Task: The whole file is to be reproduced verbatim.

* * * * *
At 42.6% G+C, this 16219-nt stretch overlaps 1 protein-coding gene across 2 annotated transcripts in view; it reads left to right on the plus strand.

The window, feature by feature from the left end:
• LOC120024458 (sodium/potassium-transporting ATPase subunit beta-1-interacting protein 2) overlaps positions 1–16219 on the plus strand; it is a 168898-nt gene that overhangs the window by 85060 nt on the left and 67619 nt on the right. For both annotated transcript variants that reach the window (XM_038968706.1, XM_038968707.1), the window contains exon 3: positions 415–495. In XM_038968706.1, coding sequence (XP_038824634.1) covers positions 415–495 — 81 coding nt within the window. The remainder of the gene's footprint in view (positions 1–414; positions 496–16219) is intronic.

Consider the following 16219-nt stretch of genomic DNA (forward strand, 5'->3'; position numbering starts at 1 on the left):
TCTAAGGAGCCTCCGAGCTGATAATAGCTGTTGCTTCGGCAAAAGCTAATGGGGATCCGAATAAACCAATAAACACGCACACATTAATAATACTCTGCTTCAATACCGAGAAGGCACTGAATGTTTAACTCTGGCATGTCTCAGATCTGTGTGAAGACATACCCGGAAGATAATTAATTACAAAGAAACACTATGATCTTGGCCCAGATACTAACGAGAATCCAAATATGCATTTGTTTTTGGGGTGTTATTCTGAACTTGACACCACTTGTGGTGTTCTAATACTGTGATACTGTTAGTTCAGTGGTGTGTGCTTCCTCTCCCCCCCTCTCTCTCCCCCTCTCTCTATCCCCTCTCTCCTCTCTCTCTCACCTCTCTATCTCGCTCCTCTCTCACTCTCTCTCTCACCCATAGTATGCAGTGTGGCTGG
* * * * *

At 42.6% G+C, this 16219-nt stretch overlaps 1 protein-coding gene across 2 annotated transcripts in view; it reads left to right on the plus strand.

The window, feature by feature from the left end:
• LOC120024458 (sodium/potassium-transporting ATPase subunit beta-1-interacting protein 2) overlaps positions 1–16219 on the plus strand; it is a 168898-nt gene that overhangs the window by 85060 nt on the left and 67619 nt on the right. For both annotated transcript variants that reach the window (XM_038968706.1, XM_038968707.1), the window contains exon 3: positions 415–495. In XM_038968706.1, coding sequence (XP_038824634.1) covers positions 415–495 — 81 coding nt within the window. The remainder of the gene's footprint in view (positions 1–414; positions 496–16219) is intronic.

Consider the following 16219-nt stretch of genomic DNA (forward strand, 5'->3'; position numbering starts at 1 on the left):
TCTAAGGAGCCTCCGAGCTGATAATAGCTGTTGCTTCGGCAAAAGCTAATGGGGATCCGAATAAACCAATAAACACGCACACATTAATAATACTCTGCTTCAATACCGAGAAGGCACTGAATGTTTAACTCTGGCATGTCTCAGATCTGTGTGAAGACATACCCGGAAGATAATTAATTACAAAGAAACACTATGATCTTGGCCCAGATACTAACGAGAATCCAAATATGCATTTGTTTTTGGGGTGTTATTCTGAACTTGACACCACTTGTGGTGTTCTAATACTGTGATACTGTTAGTTCAGTGGTGTGTGCTTCCTCTCCCCCCCTCTCTCTCCCCCTCTCTCTATCCCCTCTCTCCTCTCTCTCTCACCTCTCTATCTCGCTCCTCTCTCACTCTCTCTCTCACCCATAGTATGCAGTGTGGCTGG